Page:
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Wake The Town & Tell The People
Until quite recently, reggae was largely undocumented. In Jamaica, the need has not generally been felt for written documentation; the music is simply there to be made by the artists or enjoyed by its fans. The music is left to speak for itself. Outside Jamaica, or outside the diaspora of Jamaican communities, the music was either ignored or scorned, considered unworthy of such critical attention. During the last decade, books like Reggae: the Rough Guide have taken great strides towards redressing this injustice but there is still a long way to go before reggae can enjoy the kind of critical respect in print that other musics can take for granted.
If little has been written about reggae music, less still has been written about dancehall. There are still too many who believe that reggae died with Bob Marley and swiftly degenerated into a nightmare of guns, homophobia, misogyny and tinny Casios. It is often forgotten that the digital revolution took place in Jamaica fifteen years ago and that dancehall has in fact been around longer than ska, than rocksteady, and even than roots reggae itself.
Norman Stolzoff takes this further still, more than two centuries further, to be precise. For him, all Jamaican popular music has its roots in the dancehall which can be traced back to the earliest days of slavery. In his opening sections he draws on some fascinating source documents to show that: "Every dance was seen as an occasion for a potential mob, as a potential catalyst of riot and disorder- another feature of dancehall's reception by the middle and upper classes that has remained to this day." He makes the point well that the fear, ridicule and contempt heaped on dancehall by its opponents has been suffered by Jamaican music from its very inception.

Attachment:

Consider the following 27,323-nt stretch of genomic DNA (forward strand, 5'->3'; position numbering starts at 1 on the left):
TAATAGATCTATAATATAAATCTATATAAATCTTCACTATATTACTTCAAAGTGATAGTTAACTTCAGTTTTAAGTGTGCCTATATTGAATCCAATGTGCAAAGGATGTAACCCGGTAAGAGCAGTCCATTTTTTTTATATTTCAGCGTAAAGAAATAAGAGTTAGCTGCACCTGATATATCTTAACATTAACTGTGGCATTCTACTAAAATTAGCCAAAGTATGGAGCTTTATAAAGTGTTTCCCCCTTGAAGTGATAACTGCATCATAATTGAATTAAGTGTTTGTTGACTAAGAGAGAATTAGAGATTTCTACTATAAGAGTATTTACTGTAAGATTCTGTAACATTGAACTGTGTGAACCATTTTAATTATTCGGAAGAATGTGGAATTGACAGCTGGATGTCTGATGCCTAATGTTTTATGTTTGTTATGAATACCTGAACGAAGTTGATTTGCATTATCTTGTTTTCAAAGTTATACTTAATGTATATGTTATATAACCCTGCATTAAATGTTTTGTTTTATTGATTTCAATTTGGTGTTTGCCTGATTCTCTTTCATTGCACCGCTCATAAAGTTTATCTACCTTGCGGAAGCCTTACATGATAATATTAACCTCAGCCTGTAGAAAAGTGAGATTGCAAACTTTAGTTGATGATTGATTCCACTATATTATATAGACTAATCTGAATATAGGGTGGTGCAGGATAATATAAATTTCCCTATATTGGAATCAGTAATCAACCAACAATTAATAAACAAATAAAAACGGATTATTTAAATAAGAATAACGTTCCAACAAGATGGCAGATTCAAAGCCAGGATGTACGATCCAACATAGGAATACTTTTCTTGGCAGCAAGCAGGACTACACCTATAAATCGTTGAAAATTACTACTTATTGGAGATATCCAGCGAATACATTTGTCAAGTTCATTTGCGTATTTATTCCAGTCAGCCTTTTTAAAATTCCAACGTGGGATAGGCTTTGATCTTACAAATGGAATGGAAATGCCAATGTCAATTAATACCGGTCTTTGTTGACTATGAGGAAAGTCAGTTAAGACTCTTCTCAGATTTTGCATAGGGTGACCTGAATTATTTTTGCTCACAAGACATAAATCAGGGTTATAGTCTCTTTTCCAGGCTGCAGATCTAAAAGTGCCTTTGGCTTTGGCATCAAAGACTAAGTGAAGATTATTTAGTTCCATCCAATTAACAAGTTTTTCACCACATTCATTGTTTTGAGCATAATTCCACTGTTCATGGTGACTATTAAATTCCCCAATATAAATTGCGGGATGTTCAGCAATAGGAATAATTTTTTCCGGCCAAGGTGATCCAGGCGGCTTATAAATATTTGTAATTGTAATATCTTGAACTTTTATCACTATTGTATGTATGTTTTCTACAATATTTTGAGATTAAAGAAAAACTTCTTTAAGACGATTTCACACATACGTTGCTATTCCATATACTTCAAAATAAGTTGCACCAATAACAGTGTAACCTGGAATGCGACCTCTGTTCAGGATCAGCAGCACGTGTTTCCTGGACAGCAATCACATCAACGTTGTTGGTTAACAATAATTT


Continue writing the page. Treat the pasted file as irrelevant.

If Stolzoff's long view of Jamaican history and its roots in slavery and colonial injustice is one of the strengths of his book, then so too is his attention to detail. The next section of his book, tracing the development of Jamaican music from the 1940's through to the 1970's is the most detailed I have yet read. It draws heavily on the oral testimony of elder statesmen of Jamaican music such as Hedley Jones, former president of the Jamaican Federation of Musicians, Winston Blake, operator of the Merritone sound system for more than forty years, and Bunny Goodison, operator of the Soul Shack sound system since the 1960's. Between them these men tell the enthralling story of how Jamaican music developed through urban Kingston's rapid growth in the 1930's, the wandering street singers and dance bands of the 40's, the rise of the sound systems in the 50's, the growth of an indigenous recording industry and the post-independence emergence of ska, the first wholly indigenous Jamaican music. While this story has been sketched out before, notably in Barrow and Dalton's Rough Guide to Reggae, never before has it been explored so thoroughly.